The truth doesn’t have to hurt

I’m just going to come out and say it: I’ve made another bad decision. It’s one that has had unexpected consequences and one that I can’t do anything about, at least for another month or so. And it’s one that is driving me mad.

I’ve given up midweek drinking for Lent.

You might have noticed by now that I’m not usually one for giving up. The combination of being unreasonably stubborn and a hopeless optimist means that giving up – at least in the context of dating – isn’t something that I’m used to. And for the past couple of years during Lent I’ve taken something up – learning a new skill or running 5km – anything that moves me further towards that well-rounded person goal. But – alas – it appears that 2017 really is the year for making bad decisions!

One of the biggest problems with giving up midweek drinking is that it covers so many days. Despite valiant protests that midweek is really only Wednesday, my Monday to Thursday (Friday is part of the weekend: on that I will not be moved) are now resolutely alcohol-free. And, because I’m a twenty-something girl in London, this means date-free.

So I’ve taken up Sunday drinking. And Sunday dating.

I know that this is not exactly an unexpected consequence, but the realisation that I was now going to have to date on Sundays came as a bit of a shock. Sundays are for roast dinners and long walks and hangovers and almost certainly not for being at your best and meeting new people and exerting yourself (oi oi). Right? What does one do on a Sunday date?!

The answer is bottomless Sunday brunch.

Before I go any further it’s important to add this caveat: this Sunday brunch was not like my typical bottomless brunch experience (read: I did not get so wasted I had to throw up in the middle of the day). Instead, my date – Joe (another of those Tinder types) – sent me a list of the best rated brunches to choose from and we ended up in a cute little place which was all smashed-avocado-on-toast and table service (read: there is some limit to how much prosecco you can drink.) It was delightful.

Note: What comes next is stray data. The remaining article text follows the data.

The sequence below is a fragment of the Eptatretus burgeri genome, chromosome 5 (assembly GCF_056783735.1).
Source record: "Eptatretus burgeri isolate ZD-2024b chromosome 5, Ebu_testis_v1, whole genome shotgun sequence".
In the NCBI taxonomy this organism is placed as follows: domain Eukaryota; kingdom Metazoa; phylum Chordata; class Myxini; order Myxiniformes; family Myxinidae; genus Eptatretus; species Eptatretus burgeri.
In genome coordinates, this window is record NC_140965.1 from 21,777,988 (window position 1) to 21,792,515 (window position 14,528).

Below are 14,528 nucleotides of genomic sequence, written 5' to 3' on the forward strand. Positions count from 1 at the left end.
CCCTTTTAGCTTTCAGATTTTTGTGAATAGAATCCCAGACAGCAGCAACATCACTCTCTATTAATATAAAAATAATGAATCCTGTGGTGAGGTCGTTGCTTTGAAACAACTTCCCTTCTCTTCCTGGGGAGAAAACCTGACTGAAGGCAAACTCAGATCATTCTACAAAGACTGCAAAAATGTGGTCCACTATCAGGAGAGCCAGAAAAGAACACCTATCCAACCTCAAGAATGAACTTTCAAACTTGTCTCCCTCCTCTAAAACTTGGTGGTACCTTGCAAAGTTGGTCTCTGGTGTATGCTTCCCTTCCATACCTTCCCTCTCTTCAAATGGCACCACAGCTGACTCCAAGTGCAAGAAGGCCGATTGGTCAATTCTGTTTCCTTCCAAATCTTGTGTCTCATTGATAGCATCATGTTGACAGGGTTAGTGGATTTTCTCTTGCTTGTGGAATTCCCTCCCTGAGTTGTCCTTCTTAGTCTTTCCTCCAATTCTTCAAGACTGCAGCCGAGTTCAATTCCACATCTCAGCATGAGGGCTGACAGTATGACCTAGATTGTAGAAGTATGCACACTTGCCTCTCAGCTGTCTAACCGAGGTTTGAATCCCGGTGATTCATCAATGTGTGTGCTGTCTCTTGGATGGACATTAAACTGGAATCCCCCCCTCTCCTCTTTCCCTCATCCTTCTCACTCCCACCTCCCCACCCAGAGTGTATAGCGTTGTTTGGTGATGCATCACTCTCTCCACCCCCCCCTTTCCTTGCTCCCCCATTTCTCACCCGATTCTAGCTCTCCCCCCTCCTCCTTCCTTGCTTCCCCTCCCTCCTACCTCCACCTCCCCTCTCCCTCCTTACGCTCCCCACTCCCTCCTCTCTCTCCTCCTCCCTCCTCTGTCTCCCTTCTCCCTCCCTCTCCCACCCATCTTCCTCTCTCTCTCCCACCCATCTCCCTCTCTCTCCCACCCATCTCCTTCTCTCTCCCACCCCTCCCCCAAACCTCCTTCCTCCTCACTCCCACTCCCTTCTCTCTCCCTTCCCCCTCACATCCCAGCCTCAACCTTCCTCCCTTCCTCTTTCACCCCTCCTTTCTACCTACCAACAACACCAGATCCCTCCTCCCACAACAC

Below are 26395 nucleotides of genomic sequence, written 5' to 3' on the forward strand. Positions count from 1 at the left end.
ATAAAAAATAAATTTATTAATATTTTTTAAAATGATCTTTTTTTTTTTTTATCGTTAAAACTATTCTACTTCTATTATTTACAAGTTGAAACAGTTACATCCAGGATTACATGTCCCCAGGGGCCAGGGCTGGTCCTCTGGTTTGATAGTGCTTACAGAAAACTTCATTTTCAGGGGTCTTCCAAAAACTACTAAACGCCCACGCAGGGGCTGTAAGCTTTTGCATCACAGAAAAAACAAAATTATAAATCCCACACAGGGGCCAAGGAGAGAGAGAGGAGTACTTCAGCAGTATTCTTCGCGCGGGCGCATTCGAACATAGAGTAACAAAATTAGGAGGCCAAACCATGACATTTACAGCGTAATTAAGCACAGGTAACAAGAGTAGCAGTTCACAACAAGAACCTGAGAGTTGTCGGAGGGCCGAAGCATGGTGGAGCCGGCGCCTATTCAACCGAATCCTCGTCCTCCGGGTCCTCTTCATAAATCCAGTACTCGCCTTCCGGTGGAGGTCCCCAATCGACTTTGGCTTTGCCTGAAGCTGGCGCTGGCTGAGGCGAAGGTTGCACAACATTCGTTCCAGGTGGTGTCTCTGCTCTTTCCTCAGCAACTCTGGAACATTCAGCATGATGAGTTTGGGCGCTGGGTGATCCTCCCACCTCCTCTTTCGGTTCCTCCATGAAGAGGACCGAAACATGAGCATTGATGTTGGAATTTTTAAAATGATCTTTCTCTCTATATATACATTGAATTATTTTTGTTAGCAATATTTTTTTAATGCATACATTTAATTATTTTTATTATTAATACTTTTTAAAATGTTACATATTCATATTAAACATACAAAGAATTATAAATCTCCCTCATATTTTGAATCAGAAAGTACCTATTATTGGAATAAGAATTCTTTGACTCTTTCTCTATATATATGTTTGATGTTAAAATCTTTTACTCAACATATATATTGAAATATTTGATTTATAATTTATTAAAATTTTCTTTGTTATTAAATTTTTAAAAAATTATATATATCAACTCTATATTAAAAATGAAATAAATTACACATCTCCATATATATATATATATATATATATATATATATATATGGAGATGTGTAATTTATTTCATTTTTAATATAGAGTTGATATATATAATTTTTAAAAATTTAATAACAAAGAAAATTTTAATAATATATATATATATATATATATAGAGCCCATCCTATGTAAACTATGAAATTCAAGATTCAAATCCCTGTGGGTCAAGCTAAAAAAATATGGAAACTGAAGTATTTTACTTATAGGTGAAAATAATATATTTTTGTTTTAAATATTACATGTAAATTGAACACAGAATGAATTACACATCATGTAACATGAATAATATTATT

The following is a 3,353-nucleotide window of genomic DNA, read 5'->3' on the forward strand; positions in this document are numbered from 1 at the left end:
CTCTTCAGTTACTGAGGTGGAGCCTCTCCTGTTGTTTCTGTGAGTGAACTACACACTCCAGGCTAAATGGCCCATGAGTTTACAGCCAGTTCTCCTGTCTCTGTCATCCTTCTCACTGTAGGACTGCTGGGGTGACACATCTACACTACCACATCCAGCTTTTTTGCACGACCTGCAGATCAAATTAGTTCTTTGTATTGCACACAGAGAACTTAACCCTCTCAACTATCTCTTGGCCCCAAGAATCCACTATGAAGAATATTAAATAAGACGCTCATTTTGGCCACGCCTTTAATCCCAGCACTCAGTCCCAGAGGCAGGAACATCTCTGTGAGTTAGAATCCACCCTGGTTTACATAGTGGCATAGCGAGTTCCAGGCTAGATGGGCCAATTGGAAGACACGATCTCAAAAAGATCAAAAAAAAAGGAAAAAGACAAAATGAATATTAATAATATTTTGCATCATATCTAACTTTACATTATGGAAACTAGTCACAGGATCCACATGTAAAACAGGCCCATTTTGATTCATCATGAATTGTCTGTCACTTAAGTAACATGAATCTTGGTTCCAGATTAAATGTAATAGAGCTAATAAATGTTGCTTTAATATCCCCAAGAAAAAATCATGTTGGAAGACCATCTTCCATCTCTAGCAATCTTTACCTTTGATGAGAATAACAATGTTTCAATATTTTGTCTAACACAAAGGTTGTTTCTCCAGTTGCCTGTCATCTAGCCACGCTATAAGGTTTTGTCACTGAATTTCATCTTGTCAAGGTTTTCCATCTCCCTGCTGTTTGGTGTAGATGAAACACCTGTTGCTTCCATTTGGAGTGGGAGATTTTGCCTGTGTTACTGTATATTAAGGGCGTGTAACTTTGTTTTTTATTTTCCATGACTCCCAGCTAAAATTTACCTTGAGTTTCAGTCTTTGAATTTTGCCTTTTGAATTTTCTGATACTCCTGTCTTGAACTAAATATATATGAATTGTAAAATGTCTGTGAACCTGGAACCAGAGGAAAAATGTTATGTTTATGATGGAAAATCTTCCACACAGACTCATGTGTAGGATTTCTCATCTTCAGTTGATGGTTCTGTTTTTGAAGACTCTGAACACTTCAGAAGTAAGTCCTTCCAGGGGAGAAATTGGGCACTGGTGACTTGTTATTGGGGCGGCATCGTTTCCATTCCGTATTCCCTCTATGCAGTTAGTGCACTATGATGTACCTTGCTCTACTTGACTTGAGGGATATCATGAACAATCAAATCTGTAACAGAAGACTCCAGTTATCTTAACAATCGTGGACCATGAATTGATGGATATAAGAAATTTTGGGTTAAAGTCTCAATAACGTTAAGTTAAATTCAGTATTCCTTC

I’m usually hesitant about going for food on a first date because it seems like an unnecessary amount of pressure not to drop things down yourself or get spinach stuck in your teeth or to make conversation with someone for a significant amount of time – any of those other things that you just don’t consider when you go for a drink. But brunch is different – especially when there’s a 2-hour time limit and there are cocktails involved.

There’s a second caveat to this: I also had excellent company. Joe was talkative and interesting and interested and didn’t have any terrible eating habits (win!) We managed a respectable number of drinks and then went on a hilarious adventure through the rain to find a pub that was open (I’ve found that there can never be enough drinks.) We talked well into the evening – the conversation never stopped – and then he kissed me…

…And I felt absolutely nothing.

The simple truth is that it felt like I’d been out for an afternoon with one of my closest friends.

I’d had an absolutely fantastic time and I couldn’t fault him if I tried – but there was zero romantic connection at all. Even after all of the drinks. Damn.

So I told him the truth.

If you only take one thing from reading this, I hope it’s that: I told him the truth.

I’m sure we’ve all heard that old adage: the truth hurts. But I think that’s total crap. It might be uncomfortable or unwelcome or unpleasant to hear – but it doesn’t have to hurt. Of course – I didn’t tell him the moment we broke apart. I didn’t tell him that evening. I didn’t arrange to see him again to tell him in person. I spent a long time trying to think about the best way to turn down a second date – and then I texted him the truth. I had had a wonderful time. I would absolutely enjoy seeing him again – but it would be as friends. I apologised that it wasn’t a nice message to receive but I wanted to be truthful. Because I think everyone deserves that.

And you know what? He thanked me. He thanked me for not leading him on. For not ghosting him. For not pretending to be something I wasn’t and for not leaving him in that unknown space where you wonder if there’s something fundamentally wrong with you. Because we’ve all been there, right?

If we see each other again it’ll be by chance. But it’ll be a chance reminder that there are wonderful people out there – even if they’re not meant for you. And that’s pretty good for a Sunday afternoon.

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